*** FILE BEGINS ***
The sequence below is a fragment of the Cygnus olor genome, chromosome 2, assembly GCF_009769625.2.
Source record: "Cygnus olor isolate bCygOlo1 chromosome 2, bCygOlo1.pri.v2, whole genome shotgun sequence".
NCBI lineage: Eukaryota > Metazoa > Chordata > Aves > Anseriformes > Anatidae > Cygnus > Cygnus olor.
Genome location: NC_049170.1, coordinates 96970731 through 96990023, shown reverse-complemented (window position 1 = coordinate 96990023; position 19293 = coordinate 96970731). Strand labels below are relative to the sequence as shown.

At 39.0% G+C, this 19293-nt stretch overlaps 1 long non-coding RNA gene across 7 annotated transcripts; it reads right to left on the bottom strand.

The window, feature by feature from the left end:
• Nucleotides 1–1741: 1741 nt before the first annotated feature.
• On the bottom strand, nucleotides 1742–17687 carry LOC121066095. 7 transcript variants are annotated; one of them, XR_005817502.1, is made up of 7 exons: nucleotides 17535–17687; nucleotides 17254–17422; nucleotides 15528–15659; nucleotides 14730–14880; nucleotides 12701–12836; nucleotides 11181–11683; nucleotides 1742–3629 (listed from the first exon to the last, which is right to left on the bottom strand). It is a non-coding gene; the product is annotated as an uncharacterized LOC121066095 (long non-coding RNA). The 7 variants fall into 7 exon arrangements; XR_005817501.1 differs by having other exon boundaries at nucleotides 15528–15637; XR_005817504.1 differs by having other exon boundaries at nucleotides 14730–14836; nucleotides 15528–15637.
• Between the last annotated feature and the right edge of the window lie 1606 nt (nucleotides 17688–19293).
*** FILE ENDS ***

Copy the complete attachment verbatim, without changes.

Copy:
The sequence below is a fragment of the Cygnus olor genome, chromosome 2, assembly GCF_009769625.2.
Source record: "Cygnus olor isolate bCygOlo1 chromosome 2, bCygOlo1.pri.v2, whole genome shotgun sequence".
NCBI lineage: Eukaryota > Metazoa > Chordata > Aves > Anseriformes > Anatidae > Cygnus > Cygnus olor.
Genome location: NC_049170.1, coordinates 96970731 through 96990023, shown reverse-complemented (window position 1 = coordinate 96990023; position 19293 = coordinate 96970731). Strand labels below are relative to the sequence as shown.

At 39.0% G+C, this 19293-nt stretch overlaps 1 long non-coding RNA gene across 7 annotated transcripts; it reads right to left on the bottom strand.

The window, feature by feature from the left end:
• Nucleotides 1–1741: 1741 nt before the first annotated feature.
• On the bottom strand, nucleotides 1742–17687 carry LOC121066095. 7 transcript variants are annotated; one of them, XR_005817502.1, is made up of 7 exons: nucleotides 17535–17687; nucleotides 17254–17422; nucleotides 15528–15659; nucleotides 14730–14880; nucleotides 12701–12836; nucleotides 11181–11683; nucleotides 1742–3629 (listed from the first exon to the last, which is right to left on the bottom strand). It is a non-coding gene; the product is annotated as an uncharacterized LOC121066095 (long non-coding RNA). The 7 variants fall into 7 exon arrangements; XR_005817501.1 differs by having other exon boundaries at nucleotides 15528–15637; XR_005817504.1 differs by having other exon boundaries at nucleotides 14730–14836; nucleotides 15528–15637.
• Between the last annotated feature and the right edge of the window lie 1606 nt (nucleotides 17688–19293).